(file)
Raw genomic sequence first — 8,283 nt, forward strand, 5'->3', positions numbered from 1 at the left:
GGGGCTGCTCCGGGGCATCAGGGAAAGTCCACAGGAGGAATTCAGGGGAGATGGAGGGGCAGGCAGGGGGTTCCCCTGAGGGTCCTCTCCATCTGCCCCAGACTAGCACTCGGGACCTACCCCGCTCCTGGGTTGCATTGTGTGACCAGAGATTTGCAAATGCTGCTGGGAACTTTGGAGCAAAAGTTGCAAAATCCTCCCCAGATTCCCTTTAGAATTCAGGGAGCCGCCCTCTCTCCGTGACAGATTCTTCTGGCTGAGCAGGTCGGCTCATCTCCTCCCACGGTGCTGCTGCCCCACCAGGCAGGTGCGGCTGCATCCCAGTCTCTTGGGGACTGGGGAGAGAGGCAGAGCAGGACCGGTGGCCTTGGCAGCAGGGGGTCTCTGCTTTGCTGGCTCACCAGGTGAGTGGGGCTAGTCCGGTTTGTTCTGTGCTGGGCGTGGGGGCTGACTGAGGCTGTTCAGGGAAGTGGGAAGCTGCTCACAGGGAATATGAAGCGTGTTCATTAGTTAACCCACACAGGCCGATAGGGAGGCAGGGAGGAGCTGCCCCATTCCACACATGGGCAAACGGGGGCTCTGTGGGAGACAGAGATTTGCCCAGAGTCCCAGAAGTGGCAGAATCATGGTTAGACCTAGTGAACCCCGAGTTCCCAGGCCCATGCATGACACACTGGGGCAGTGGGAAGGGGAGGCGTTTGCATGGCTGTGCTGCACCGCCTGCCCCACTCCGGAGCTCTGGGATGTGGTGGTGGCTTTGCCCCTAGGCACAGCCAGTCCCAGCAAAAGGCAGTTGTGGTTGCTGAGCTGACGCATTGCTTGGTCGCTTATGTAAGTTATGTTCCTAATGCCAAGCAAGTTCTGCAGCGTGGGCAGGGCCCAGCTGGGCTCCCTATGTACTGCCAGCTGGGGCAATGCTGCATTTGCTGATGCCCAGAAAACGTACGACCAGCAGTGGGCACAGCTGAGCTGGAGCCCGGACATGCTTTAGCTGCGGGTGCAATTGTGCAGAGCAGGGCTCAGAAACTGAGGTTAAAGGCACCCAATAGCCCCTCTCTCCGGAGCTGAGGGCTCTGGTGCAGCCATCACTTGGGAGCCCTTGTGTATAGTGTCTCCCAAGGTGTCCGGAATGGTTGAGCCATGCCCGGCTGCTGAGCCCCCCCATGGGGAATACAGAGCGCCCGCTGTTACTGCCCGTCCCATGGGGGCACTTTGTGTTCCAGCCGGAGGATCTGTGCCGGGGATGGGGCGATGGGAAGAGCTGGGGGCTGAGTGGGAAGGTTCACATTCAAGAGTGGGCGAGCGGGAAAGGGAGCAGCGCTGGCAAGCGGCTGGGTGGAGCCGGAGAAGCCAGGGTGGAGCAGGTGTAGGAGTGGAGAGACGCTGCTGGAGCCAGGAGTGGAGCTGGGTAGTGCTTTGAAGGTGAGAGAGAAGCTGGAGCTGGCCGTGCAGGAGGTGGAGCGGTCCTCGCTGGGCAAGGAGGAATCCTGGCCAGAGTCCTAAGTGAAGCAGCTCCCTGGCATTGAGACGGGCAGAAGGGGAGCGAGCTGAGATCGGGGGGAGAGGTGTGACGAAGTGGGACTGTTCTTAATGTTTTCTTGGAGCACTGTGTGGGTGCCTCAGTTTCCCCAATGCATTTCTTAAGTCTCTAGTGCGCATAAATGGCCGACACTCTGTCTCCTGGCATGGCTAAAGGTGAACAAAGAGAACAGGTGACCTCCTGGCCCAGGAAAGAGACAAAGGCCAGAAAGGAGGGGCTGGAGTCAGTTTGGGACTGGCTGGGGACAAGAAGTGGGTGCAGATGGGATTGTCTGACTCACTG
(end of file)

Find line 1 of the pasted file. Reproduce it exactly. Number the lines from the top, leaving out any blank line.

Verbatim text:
Raw genomic sequence first — 8,283 nt, forward strand, 5'->3', positions numbered from 1 at the left: